In February of 1984, I took part in a wonderful program called the Oregon Youth Legislature. For one week during the spring, high school students from around the state gathered in our capitol building to put on a mock legislature. Students wrote bills they wanted to see enacted into law, walked them through the committee process, and if they survived, presented those bills on the floor of the State Legislature to their fellow students.
I was appointed to serve as a state senator, and with my friend Rob Brabish, we wrote a bill requiring public schools to present creationism as an alternative if evolution was also presented in the school. The bill passed committee, I gave an impassioned speech for approval from the senate floor, and after a standing ovation, the bill was passed. Then our youth governor, Jay Goldsmith, vetoed it after heavy lobbying by several other students.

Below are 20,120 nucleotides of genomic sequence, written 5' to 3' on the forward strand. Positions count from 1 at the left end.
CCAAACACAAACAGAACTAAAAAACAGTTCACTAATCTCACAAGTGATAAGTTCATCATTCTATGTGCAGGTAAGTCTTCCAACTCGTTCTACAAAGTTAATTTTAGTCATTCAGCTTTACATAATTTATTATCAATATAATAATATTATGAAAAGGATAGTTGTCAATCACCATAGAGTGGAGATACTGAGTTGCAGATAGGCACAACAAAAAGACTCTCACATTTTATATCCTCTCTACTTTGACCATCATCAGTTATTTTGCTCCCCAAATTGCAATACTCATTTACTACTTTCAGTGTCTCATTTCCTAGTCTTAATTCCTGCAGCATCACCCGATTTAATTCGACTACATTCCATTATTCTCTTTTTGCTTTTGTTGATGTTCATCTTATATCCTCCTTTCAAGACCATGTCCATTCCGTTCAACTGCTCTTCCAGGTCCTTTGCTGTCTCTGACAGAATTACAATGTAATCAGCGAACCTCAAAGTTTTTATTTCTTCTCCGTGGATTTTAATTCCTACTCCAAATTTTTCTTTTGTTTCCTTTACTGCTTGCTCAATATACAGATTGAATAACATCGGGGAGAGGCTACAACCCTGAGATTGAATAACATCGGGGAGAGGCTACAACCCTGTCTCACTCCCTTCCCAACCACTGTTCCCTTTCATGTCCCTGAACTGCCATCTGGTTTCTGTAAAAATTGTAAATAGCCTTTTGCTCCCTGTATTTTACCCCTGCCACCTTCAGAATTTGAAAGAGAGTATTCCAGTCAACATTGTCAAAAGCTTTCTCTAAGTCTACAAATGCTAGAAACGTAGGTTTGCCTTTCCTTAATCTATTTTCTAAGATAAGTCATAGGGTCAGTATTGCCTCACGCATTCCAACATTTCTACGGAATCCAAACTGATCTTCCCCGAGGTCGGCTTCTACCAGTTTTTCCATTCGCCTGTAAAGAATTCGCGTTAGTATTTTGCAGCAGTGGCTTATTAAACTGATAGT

There came a time in the process, when all the members of the senate made a dignified procession to the house chamber to hear the student governor explain his agenda for the session. Both chambers in the Oregon Capitol Building are separated by polished marble stairs, and we made our way across the rotunda. About half-way down the stairs I lost my stride on the shiny floor and tumbled head-over-heels to the rotunda floor. So much for dignified.
Pride goes before destruction, and a haughty spirit before a fall (Proverbs 16:18).
There’s nothing wrong with taking pride in our accomplishments and achievements. The problem comes when we think of ourselves more highly than we ought (Romans 12:3). God has a way of bringing us back to reality when we fail to keep a humble heart about ourselves. He wants us to think of ourselves not more than – nor less than – He thinks of us. That day in Salem, God humbled me. I wish it had been the last time He had to humble my proud heart. It wasn’t. God will have to keep working on me.